Blind spot caused cyclist's death
A CYCLIST crushed to death by a lorry as she pulled away from a junction was most likely in the driver s blind spot, an inquest heard on Tuesday. A police investigator said the lorry had two blind spots – one caused by the design of the vehicle, the other
A CYCLIST crushed to death by a lorry as she pulled away from a junction was most likely in the driver's blind spot, an inquest heard on Tuesday.
A police investigator said the lorry had two blind spots - one caused by the design of the vehicle, the other by a mirror being obscured by a small curtain.
The "in-built" blind spot meant the driver could not see between the vehicle and four feet in front of it. The curtain obscured the view below the passenger door.
Melanie Burton, 33, a lab technician from St Ives, was cycling to work at Wyton on September 14 last year when she cycled past the lorry and its trailer to wait at the traffic lights at Hill Rise, St Ives.
The lorry was waiting to turn left on to the A1123 towards St Ives. As they both pulled forward, witnesses said the cyclist was seen to wobble and then fall under the lorry.
Accident investigator Pc Francis Crawford told the hearing that the lorry's blind spots had been investigated "and yes, you could lose a pedal cycle and a cyclist".
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Pc Crawford said that Miss Burton had ridden her bike down the side of the lorry and became "out of sight". He described the spot where Miss Burton waited at the lights as "a poorly chosen position".
He added that she may have been in one of the two blind spots and, because she was in front of its indicators, she would not have known which way the driver was intending to turn.
After the incident, police officers entering the cab of the lorry found the left-hand indicator flashed when the engine was turned back on.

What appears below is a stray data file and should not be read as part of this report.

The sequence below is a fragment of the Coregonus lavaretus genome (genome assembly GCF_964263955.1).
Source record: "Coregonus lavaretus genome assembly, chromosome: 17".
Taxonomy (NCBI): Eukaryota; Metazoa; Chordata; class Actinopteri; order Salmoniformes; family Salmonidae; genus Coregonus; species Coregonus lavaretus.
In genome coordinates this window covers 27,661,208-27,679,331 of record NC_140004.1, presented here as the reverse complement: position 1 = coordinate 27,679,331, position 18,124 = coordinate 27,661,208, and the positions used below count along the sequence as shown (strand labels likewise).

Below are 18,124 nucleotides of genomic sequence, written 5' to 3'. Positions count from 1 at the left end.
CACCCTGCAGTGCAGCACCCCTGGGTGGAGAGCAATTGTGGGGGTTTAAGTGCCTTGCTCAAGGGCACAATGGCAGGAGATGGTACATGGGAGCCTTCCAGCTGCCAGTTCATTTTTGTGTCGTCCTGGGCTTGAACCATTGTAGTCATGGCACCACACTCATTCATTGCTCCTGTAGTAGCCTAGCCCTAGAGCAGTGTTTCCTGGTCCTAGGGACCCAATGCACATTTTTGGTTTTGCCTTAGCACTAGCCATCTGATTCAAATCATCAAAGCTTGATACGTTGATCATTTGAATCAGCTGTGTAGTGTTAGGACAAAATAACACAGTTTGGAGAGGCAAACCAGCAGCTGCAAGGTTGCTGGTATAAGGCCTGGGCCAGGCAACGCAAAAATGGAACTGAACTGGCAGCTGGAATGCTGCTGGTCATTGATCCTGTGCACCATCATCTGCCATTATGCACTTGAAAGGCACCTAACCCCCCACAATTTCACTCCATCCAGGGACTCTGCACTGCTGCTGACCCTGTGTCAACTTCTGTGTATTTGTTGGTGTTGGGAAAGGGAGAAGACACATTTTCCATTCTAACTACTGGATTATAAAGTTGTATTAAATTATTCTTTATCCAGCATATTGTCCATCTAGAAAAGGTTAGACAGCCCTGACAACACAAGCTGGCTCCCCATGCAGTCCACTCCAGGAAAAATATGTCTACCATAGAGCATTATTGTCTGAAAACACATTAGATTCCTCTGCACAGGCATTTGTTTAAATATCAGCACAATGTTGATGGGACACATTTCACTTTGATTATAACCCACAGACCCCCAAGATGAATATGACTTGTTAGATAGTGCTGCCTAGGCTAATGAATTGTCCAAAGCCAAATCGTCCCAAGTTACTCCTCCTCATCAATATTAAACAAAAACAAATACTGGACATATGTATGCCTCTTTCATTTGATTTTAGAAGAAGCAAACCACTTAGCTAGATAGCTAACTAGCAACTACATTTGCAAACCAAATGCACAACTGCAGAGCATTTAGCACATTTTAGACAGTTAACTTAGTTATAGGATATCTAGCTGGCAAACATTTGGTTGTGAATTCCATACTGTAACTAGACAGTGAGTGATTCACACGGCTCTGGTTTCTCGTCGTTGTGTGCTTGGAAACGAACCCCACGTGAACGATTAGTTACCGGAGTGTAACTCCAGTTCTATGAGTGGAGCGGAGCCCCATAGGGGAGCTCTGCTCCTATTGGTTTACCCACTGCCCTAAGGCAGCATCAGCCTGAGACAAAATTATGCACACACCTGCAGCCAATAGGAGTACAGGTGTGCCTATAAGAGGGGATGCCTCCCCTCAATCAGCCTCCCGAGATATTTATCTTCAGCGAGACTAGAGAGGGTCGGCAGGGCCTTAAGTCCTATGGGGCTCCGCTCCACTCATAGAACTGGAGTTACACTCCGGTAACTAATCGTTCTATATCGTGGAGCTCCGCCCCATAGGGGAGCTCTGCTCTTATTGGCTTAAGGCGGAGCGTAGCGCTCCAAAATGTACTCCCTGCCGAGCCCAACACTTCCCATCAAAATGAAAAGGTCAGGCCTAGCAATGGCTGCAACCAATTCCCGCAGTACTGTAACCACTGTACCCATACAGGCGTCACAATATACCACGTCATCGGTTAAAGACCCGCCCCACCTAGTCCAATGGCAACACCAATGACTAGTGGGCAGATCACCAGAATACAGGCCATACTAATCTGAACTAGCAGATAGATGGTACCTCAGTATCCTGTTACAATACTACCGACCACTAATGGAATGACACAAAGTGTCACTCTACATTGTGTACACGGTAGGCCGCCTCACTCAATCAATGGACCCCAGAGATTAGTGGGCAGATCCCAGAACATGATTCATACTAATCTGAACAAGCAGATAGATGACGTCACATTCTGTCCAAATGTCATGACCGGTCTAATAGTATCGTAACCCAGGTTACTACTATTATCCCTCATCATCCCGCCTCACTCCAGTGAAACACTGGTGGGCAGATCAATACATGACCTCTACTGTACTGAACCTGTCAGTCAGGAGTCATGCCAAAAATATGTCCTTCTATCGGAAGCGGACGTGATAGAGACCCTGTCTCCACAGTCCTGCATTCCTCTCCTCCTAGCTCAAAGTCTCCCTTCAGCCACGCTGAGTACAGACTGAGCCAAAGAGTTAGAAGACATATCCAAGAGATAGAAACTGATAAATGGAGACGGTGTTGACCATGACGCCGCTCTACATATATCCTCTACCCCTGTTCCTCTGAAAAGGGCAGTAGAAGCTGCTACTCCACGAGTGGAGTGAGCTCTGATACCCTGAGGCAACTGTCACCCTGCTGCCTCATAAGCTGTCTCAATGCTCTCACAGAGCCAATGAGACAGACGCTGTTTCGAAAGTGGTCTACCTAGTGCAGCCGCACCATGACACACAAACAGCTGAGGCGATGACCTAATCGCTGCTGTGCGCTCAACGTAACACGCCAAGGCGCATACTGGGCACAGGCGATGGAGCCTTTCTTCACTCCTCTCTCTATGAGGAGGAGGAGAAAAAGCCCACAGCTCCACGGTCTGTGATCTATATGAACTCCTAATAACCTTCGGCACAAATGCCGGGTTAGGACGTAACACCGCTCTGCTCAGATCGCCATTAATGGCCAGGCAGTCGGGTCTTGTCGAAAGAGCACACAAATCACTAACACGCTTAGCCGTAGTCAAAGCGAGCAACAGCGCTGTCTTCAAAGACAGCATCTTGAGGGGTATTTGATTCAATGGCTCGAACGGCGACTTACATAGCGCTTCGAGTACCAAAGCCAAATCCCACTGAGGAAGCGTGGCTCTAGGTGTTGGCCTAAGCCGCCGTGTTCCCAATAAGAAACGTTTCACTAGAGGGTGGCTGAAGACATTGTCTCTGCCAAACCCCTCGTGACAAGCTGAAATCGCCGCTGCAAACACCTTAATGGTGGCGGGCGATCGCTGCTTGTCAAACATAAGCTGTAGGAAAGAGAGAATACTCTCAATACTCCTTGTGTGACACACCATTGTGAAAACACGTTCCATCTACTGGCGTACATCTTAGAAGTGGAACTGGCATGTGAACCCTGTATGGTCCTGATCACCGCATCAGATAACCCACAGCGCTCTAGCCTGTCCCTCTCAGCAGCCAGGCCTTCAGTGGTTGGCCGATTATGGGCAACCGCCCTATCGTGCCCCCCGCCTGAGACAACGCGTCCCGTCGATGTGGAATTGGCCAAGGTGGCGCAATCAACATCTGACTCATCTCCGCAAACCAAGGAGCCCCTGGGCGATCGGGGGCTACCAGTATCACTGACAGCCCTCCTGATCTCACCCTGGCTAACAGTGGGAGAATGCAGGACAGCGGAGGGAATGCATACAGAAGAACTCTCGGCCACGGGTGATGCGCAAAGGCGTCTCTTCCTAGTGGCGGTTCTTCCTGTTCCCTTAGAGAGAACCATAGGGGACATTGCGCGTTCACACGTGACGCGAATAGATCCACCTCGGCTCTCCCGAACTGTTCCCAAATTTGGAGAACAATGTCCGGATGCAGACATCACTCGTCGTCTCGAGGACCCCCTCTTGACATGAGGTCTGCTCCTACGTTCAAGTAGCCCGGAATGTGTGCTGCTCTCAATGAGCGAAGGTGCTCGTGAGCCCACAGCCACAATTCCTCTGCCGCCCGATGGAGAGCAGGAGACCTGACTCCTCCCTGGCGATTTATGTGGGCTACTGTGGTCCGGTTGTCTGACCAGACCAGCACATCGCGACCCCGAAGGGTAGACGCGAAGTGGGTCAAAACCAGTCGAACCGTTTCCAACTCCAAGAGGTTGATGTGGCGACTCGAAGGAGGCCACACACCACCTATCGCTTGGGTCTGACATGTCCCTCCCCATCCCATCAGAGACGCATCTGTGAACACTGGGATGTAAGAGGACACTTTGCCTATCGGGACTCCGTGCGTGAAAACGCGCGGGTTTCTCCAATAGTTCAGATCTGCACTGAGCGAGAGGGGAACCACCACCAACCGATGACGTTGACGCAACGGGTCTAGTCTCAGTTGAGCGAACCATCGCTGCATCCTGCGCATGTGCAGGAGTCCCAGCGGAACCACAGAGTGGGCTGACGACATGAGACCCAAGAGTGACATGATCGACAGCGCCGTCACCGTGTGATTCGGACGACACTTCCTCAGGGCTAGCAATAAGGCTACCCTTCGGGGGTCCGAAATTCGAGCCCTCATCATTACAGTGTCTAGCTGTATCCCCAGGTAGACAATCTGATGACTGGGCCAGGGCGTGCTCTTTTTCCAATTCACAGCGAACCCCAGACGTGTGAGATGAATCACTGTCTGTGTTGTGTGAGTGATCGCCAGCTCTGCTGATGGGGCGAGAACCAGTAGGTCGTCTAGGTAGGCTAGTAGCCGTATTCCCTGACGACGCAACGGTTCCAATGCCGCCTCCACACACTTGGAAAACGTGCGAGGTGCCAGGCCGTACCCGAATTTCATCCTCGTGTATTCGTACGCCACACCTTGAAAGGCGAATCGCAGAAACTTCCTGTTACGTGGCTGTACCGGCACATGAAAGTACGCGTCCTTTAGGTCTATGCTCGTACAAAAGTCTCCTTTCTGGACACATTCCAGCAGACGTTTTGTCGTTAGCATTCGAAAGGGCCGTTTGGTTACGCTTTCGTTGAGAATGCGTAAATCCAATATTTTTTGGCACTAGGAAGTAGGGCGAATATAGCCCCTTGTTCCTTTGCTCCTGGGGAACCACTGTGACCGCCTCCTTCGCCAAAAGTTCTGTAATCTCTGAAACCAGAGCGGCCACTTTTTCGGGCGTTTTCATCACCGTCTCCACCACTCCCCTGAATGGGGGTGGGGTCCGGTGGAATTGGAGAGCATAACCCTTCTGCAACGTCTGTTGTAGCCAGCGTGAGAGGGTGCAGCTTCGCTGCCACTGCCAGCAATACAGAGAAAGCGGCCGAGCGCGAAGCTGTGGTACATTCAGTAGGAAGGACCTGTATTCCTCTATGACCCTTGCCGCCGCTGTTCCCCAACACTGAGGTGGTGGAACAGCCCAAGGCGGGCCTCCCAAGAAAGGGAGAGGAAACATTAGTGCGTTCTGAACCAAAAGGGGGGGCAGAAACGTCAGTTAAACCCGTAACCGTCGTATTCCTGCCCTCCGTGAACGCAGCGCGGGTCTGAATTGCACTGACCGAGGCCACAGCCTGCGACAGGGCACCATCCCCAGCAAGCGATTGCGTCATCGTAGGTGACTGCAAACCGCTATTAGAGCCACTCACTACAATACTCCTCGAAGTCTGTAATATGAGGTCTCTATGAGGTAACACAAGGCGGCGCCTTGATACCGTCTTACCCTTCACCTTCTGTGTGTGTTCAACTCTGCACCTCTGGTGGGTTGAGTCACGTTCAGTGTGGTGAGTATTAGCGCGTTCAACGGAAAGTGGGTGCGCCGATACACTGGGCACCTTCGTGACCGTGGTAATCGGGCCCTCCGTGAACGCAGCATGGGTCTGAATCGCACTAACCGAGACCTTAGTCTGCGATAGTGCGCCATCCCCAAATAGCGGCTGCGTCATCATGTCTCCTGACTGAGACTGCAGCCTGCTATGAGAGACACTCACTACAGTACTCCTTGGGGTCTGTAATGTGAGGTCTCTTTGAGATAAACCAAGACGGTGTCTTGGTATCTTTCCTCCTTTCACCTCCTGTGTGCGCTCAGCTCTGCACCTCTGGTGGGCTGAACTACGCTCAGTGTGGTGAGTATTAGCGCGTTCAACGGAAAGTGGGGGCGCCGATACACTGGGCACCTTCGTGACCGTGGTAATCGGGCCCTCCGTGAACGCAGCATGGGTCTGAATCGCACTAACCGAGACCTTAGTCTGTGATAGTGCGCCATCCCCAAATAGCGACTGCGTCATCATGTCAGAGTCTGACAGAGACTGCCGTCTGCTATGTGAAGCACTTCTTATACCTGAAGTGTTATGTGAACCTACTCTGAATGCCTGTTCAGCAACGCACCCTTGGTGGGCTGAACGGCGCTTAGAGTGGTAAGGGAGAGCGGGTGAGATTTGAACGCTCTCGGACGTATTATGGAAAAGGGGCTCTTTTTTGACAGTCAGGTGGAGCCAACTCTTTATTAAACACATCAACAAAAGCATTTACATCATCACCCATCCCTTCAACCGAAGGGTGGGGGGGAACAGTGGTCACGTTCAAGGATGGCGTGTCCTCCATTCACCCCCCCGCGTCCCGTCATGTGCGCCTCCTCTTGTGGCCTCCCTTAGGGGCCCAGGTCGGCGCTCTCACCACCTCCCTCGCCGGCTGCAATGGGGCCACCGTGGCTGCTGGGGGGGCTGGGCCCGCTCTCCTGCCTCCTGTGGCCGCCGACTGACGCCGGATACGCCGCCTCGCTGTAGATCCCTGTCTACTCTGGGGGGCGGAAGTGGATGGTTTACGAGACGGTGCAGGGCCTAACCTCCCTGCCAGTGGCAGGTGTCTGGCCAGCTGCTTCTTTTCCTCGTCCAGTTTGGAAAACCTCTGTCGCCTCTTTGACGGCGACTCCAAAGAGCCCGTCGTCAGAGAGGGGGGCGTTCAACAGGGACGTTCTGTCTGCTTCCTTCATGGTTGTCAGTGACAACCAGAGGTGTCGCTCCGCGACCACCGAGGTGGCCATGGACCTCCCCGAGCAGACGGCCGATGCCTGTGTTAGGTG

Pc Crawford told the Huntingdon inquest: "As the lorry turned left, she would have found herself in a restricted gap. Because the bicycle was in a high gear - 17 out of 21 - the cyclist would have had to almost stand on the pedals to move out quickly and that could have induced the wobble."
The inquest also heard that Miss Burton fell and seemed to disappear under the lorry. Its wheels ran over her and the trailer then ran over her and her bike.
It was only at that point, when he felt the trailer bump, that the lorry driver realised something was wrong, stopped and ran out to try to help.
Miss Burton was declared dead at Hinchingbrooke Hospital, in Huntingdon, having died of severe injuries to her head and chest.
Pc Crawford said that no defects were found on the bicycle or lorry. He said the lorry driver, Anthony Griffin, from Newcastle, had spent the night in his Scania lorry and slept on the A14.
He set off at 6.40am and delivered his load of bricks to the Burleigh Road Estate at about 8am. At 8.10am, Miss Burton had left her home in Arran Way, St Ives. She was listening to an iPod and wearing slip-on sandals.
She had been overtaken by the lorry before they both stopped beside each other at the lights.
Recording a verdict of accidental death, Coroner David Morris expressed his sympathy for Melanie's family. Her father Chas and her partner Malcolm Plant were at the inquest.
Mr Morris also offered sympathy to Mr Griffin, the lorry driver, who is facing criminal charges of driving without due care and attention. Mr Morris suggested the Crown Prosecution Service would now look more carefully at the case.
"I have seen more merit in due care actions than there is in this case," he said.
At the end of the hearing, Mr Griffin offered his hand to Miss Burton's father and partner, who took it and allowed him to express his distress at what had happened.